Inflammatory demyelinating diseases of the central nervous system
Sodium accumulation is associated with disability and a progressive course in multiple sclerosis.
Sodium concentration is increased within lesions, normal appearing white matter and cortical and deep grey matter in multiple sclerosis, with higher concentrations seen in secondary-progressive multiple sclerosis and in patients with greater disability.


Greater loss of axons in primary progressive multiple sclerosis plaques compared to secondary progressive disease.
Examining the cervical spinal cord in patients with primary and secondary progressive multiple sclerosis suggests axonal loss is the pathological substrate of progressive disability in both primary progressive and secondarygressive multiple sclerosis with a common plaque-centred mechanism.
Axon Loss in the Spinal Cord Determines Permanent Neurological Disability in an Animal Model of Multiple Sclerosis
Quantitative immunohistochemical methods that correlate inflammation and axonal loss with neurological disability in chronic-relapsing experimental autoimmune encephalomyelitis (EAE) imply a causal relationship between inflammation, axon loss, and irreversible neurological disability for MS.
Axonal transection in the lesions of multiple sclerosis.
Transected axons are common in the lesions of multiple sclerosis, and axonal transection may be the pathologic correlate of the irreversible neurologic impairment in this disease.
Axonal changes in chronic demyelinated cervical spinal cord plaques.
The results on the cervical cord combined with other observations support the concept of slow axonal degeneration rather than acute damage as a cause of chronic disability in multiple sclerosis.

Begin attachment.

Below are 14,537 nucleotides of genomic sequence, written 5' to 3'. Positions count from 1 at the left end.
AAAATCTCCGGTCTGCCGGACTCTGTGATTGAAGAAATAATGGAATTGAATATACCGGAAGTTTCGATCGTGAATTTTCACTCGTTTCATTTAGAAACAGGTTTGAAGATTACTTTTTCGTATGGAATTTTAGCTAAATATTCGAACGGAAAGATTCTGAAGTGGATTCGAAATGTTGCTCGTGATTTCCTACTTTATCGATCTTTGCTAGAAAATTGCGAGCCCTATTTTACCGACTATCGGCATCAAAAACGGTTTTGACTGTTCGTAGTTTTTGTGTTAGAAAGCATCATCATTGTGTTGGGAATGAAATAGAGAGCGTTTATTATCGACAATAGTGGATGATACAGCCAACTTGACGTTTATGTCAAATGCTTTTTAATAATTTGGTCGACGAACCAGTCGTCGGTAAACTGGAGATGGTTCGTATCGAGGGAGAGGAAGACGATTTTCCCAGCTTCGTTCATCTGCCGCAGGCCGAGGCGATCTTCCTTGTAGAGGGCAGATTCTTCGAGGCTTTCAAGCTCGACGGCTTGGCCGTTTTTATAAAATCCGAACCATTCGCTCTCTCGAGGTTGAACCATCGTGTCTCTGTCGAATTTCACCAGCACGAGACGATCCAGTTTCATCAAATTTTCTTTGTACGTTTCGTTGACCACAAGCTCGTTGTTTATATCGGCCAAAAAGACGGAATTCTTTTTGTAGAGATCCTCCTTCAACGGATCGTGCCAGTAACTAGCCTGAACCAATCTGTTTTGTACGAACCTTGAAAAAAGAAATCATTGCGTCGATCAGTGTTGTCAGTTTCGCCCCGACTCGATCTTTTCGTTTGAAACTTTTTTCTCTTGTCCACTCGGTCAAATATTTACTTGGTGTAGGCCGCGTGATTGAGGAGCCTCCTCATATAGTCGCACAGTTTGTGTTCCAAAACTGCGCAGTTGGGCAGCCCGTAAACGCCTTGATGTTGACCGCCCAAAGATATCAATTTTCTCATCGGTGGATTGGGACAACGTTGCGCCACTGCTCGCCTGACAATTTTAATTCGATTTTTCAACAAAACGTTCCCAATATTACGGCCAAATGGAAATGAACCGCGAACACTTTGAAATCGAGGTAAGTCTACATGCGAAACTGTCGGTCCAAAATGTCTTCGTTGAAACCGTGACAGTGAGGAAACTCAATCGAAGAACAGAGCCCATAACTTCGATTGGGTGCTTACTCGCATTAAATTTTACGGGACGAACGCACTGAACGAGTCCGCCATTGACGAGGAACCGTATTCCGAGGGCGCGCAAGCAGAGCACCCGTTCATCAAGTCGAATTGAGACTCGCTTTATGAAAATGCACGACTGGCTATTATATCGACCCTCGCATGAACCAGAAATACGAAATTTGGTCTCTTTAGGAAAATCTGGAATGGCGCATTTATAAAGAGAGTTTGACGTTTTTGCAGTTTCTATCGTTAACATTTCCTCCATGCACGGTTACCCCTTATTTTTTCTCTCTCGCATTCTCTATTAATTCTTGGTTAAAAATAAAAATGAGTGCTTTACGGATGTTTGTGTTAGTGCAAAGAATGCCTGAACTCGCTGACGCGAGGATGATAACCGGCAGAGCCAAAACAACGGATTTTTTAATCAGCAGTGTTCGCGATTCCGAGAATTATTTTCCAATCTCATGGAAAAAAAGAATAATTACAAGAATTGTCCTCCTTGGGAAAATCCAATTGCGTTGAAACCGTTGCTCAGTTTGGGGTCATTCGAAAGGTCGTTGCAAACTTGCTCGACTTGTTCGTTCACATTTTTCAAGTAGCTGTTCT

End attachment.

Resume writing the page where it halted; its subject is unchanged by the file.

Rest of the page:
Axonal loss in multiple sclerosis: a pathological survey of the corticospinal and sensory tracts.
Of the fibres lost in multiple sclerosis, it is found that small fibres seem to be particularly affected, with large fibres remaining relatively preserved in both the corticospinal and sensory tracts.
Acute axonal injury in multiple sclerosis. Correlation with demyelination and inflammation.
Characterizing the association of axonal injury and histopathological hallmarks of multiple sclerosis such as demyelination, cellular infiltration and expression of inflammatory mediators and quantifying axonal reduction and signs of acute axonal damage in early lesion development of chronic multiple sclerosis found it to be independent of demYelinating activity and inflammation.
Axonal damage in acute multiple sclerosis lesions.
The results show the expression of amyloid precursor protein in damaged axons within acute multiple sclerosis lesions, and in the active borders of less acute lesions, which may have implications for the design and timing of therapeutic intervention.
Neurological disability correlates with spinal cord axonal loss and reduced N‐acetyl aspartate in chronic multiple sclerosis patients
The data support axonal loss as a major cause of irreversible neurological disability in paralyzed MS patients and indicate that reduced NAA as measured by magnetic resonance spectroscopy can reflect axonal Loss and reduced N AA levels in demyelinated and myelinated axons.
Axonal damage correlates with disability in patients with relapsing-remitting multiple sclerosis. Results of a longitudinal magnetic resonance spectroscopy study.
It is concluded that indices of axonal damage or loss such as brain N-acetylaspartate may provide a specific measure of pathological changes relevant to disability.